Before you begin eating, pause for a moment to notice the colors and aromas of the food. The aromas will help set the digestive fire in motion and they are also pleasing. As you enjoy the food for a moment with your eyes and nose, it’s natural to feel a sense of gratitude towards the food that is about to infuse you with fresh enegy, perhaps even towards the generosity of Mother Nature and the the farmers who cultivated the ingredients of this meal. It is a moment of connection with nature and mankind, so even if we are sitting alone, we experience a sense of community. We can’t underestimate these connections. They have a lot of potential to keep us away from the dissatisfaction that can grow into a pattern of addictions.

Ayurveda recommends that our meals should contain a little of all six tastes: sweet, salty, sour, pungent, bitter and astringent in some form. This is necessary to maintain the equilibrium of the body, digest the meal efficiently and provide natural satisfaction. Often, people try to cut out certain tastes, thinking mistakenly that pungent spices, for example, are not good for you when in fact in moderation they can aid digestion significantly. Or they cut out sweets altogether, only to find a craving for them building up at a later stage.

Foods to Nourish the Mind and Nurture Satisfaction

  • According to Ayurveda, almonds and walnuts have the capacity to nourish and impart strength to our mind. Eating a handful of these nuts everyday helps nourish the intellect, courage and memory.
  • Chewing fennel seeds is a marvelous way to end meals because they help to calm sweet tooth cravings at the end of a meal, along with the urge to have coffee or to going on nibbling. Fennel seeds are digestive in nature and help in digestive functions, along with creating a sense of satisfaction after meals.
  • Freshly prepared buttermilk is another such healthy food that gives satiety at the end of a meal.
  • Spices like cumin seeds, turmeric, and saffron help to keep the body physiology and the mind healthy. Using a little of them in your cooking is a beneficial habit.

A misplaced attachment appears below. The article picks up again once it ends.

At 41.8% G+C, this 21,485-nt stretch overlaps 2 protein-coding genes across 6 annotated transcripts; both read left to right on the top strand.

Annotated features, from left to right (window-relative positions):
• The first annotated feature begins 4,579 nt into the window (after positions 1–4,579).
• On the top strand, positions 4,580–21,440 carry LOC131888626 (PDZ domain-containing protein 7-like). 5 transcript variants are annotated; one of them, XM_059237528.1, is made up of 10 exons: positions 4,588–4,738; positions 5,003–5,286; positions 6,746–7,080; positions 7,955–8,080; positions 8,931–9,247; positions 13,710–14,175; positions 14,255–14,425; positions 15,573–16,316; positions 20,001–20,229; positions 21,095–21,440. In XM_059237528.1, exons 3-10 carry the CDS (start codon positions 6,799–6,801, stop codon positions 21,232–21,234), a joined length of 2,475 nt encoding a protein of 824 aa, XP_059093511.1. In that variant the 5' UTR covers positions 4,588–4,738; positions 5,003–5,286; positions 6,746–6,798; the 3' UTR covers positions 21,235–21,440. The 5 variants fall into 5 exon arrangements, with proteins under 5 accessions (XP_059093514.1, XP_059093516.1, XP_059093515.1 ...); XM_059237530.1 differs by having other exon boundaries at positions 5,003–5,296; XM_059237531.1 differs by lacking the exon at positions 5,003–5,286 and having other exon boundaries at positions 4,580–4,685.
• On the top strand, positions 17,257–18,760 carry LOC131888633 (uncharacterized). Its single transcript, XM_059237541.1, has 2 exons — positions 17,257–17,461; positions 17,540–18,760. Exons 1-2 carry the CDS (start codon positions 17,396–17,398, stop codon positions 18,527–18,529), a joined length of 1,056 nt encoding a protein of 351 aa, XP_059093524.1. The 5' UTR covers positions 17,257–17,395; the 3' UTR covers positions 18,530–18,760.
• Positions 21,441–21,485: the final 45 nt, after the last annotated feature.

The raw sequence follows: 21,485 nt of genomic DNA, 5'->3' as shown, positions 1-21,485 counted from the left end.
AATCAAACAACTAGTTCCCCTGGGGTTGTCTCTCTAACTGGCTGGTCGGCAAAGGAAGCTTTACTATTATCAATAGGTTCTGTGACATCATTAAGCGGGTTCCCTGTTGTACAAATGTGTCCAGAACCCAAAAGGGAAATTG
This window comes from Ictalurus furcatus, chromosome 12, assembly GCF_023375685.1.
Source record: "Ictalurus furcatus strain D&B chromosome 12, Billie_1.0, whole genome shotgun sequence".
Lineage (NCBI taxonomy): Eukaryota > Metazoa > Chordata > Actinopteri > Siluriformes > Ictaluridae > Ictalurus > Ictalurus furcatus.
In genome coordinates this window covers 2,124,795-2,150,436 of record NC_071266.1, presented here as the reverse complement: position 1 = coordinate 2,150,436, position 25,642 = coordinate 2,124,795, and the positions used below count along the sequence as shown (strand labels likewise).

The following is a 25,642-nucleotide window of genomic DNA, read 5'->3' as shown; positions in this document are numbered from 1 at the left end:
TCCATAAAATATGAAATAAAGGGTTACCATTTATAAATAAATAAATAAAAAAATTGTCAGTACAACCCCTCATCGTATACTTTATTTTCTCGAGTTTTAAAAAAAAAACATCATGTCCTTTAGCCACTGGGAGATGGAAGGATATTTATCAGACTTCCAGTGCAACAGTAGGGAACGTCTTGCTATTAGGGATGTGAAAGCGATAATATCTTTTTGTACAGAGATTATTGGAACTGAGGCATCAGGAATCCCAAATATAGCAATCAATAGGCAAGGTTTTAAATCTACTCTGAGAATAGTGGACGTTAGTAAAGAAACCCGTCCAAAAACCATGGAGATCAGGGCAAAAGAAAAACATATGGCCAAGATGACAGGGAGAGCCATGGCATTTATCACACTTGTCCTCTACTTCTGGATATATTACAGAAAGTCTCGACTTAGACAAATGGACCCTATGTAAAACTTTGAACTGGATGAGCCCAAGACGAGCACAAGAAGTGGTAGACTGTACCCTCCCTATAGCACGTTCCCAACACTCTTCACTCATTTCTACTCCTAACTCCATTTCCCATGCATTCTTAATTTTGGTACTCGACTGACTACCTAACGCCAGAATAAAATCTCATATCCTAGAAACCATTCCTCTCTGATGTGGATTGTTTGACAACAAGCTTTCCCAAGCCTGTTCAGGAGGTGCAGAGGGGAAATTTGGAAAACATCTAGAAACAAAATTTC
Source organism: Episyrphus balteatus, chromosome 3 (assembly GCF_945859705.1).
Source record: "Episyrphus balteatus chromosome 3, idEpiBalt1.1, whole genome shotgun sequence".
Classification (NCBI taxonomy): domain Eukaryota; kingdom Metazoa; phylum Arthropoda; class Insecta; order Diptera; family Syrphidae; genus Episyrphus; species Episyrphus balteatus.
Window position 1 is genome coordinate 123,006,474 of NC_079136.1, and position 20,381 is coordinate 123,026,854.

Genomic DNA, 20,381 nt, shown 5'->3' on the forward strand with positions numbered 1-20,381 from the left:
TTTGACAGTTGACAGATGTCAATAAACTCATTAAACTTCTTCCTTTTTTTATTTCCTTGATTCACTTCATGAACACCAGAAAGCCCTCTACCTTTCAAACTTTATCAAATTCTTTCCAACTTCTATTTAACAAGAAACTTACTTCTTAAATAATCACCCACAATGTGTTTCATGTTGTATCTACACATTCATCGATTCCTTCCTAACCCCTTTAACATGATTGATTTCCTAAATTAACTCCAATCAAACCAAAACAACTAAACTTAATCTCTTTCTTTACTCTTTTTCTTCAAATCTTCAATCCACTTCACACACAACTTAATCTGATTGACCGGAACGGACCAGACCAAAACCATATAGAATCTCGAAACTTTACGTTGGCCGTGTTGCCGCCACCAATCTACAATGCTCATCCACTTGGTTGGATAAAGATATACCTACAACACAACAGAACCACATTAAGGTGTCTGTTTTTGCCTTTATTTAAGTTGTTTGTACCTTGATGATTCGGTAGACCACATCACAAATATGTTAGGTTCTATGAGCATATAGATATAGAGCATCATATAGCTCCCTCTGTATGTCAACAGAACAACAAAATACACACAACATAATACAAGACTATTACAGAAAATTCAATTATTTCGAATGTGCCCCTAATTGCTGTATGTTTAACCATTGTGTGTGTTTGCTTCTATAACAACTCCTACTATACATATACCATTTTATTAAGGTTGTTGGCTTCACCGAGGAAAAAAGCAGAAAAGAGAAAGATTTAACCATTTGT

Cultivating Satisfaction At Its Source

  • According to Ayurveda, the best practice for cultivating satisfaction at its source is meditation. This connects the body, mind and soul. It allows you to develop the subtlety and clarity to understand the true desires of the soul and body, and to perceive the emptiness you are trying to fill through your habits and indulgences. Feeling guilty and fearful makes the mind weak and subconsciously takes us close to the habits we know we should lose.Meditation fills the mind with courage and focus, which are keys to staying on the path that leads to health.Meditation cultivates deep, inner satisfaction.
  • Strengthen the body and mind with yoga; going for regular walks; and by practicing Surya Namaskar.
  • Wake up early to enjoy the early morning sun rays and sounds of the birds. This will help you eliminate the previous day’s food early in the day, cleansing the body and mind, as well as giving you easy access to a few moments of joy and satisfaction. It can give you a daily dose of sattva – a fresh, inspired yet calm state of mind, that helps you enjoy every small thing you are doing.
  • By cultivating even one simple practice like eating a satisfying meal everyday, we can set up a pattern of deriving satisfaction and joy in many areas in life. Even amidst our fast-paced lives, we can learn to savor the moment when we are with friends and family, amidst nature, breathing in fresh air, playing with a child, or enjoying a work of art. This becomes a foundation of satisfaction in our life, boosting the immunity of our mind and emotions. It enables us to weather life’s challenges and truly enjoy life’s gifts.

Spices like cumin seeds, turmeric, and saffron help to keep the body physiology and the mind healthy. Using a little of them in your cooking is a beneficial habit.